Justice reform a sticking point between Sessions and Senate GOP

Justice reform a sticking point between Sessions and Senate GOP
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Debate over criminal justice reform threatens to divide Sen. Jeff SessionsJefferson (Jeff) SessionsPelosi renews call for Trump to fire Bannon Lawmakers press DOJ to help victims of Ponzi scheme Trump records robocall for Luther Strange MORE (R-Ala.), President-elect Donald TrumpDonald John TrumpIntel CEO becomes third exec to leave Trump council after Charlottesville Rupert Murdoch urged Trump to fire Bannon: report Protesters descend on Trump Tower as president returns home MORE’s pick to serve as attorney general, and Senate Judiciary Committee Republicans who will review his nomination this week. 

Republicans expect the issue to come up at Sessions’s confirmation hearings, scheduled for Tuesday or Wednesday, but are trying to downplay the differences within the party as the Alabama senator faces intense Democratic opposition.

“Somebody will bring it up,” a GOP aide predicted when asked whether Sessions would be questioned about his position on the Sentencing Reform and Corrections Act during his confirmation hearings.

Sessions’s hard-line stance on crime has put him at odds with some fellow GOP senators, and he could be poised for a future conflict with Republicans if he is confirmed as attorney general.

Judiciary Committee Chairman Chuck GrassleyChuck GrassleyWhite House clarifies: We condemn all violence Republican lawmakers criticize Trump response to Charlottesville Grassley reverses ‘expectation’ of Supreme Court vacancy this year MORE (R-Iowa) wants to move the controversial criminal justice reform bill — which divides the Republican conference — early this year, after Sessions and an expected Supreme Court nominee are confirmed.

As head of the Justice Department, Sessions would have significant say over how any new laws are implemented. 

Sessions does not support reducing long sentences for non-violent crimes and was one of only five members of the Judiciary panel to vote against the legislation when it passed the committee in October of 2015.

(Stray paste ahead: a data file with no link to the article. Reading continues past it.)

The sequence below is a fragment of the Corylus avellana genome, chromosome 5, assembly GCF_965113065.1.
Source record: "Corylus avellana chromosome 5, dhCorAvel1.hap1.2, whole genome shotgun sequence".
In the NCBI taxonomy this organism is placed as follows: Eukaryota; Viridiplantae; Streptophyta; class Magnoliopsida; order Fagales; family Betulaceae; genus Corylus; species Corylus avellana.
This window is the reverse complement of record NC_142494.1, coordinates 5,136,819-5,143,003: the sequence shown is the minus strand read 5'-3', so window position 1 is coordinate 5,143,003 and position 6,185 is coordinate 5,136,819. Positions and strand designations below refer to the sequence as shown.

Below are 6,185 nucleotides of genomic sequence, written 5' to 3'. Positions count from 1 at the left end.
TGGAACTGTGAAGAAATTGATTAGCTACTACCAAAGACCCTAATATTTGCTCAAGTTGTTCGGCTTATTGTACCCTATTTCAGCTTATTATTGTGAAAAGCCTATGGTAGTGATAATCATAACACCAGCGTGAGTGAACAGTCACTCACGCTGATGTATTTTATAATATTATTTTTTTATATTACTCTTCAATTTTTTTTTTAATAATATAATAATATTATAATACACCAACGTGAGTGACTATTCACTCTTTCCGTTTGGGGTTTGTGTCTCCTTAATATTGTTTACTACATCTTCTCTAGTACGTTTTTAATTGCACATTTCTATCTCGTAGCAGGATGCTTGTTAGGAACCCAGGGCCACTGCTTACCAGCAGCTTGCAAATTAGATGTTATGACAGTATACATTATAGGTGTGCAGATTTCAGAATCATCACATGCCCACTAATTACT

He argued at the time that the bill faced opposition from various law enforcement groups such as the National Association of Assistant United States Attorneys, the Federal Law Enforcement Officers Association and the FBI Agents Association.

He warned that the nation was in the middle of a “crime wave,” noting an increase in murders in cities such as Baltimore, Chicago, Houston and New York.

“Violent crime and murders have increased across the country at almost alarming rates in some areas, and drug use and overdoses are occurring and dramatically increasing,” he said. “It is against this backdrop that we are considering a bill to cut prison sentences for drug traffickers and even other violent criminals, including those currently in federal prison.”

Trump made similar arguments during the campaign in a bid to win over African-American voters in crime-addled cities, whom he said had not been helped by Democratic policies. Sessions's views on sentencing put him comfortably in line with Trump's promises to restore "law and order" throughout the nation. 

The Brennan Center for Justice reports that drug cases made up a high percentage of Sessions’s convictions when he served as U.S. attorney for the Southern District of Alabama before being elected to the Senate in 1996.

But several Republican members of the Judiciary Committee voted for the bill that would give judges more flexibility in sentencing low-level drug offenders.

Grassley touted the bill at the time for “addressing over-incarceration concerns and working to reduce recidivism.”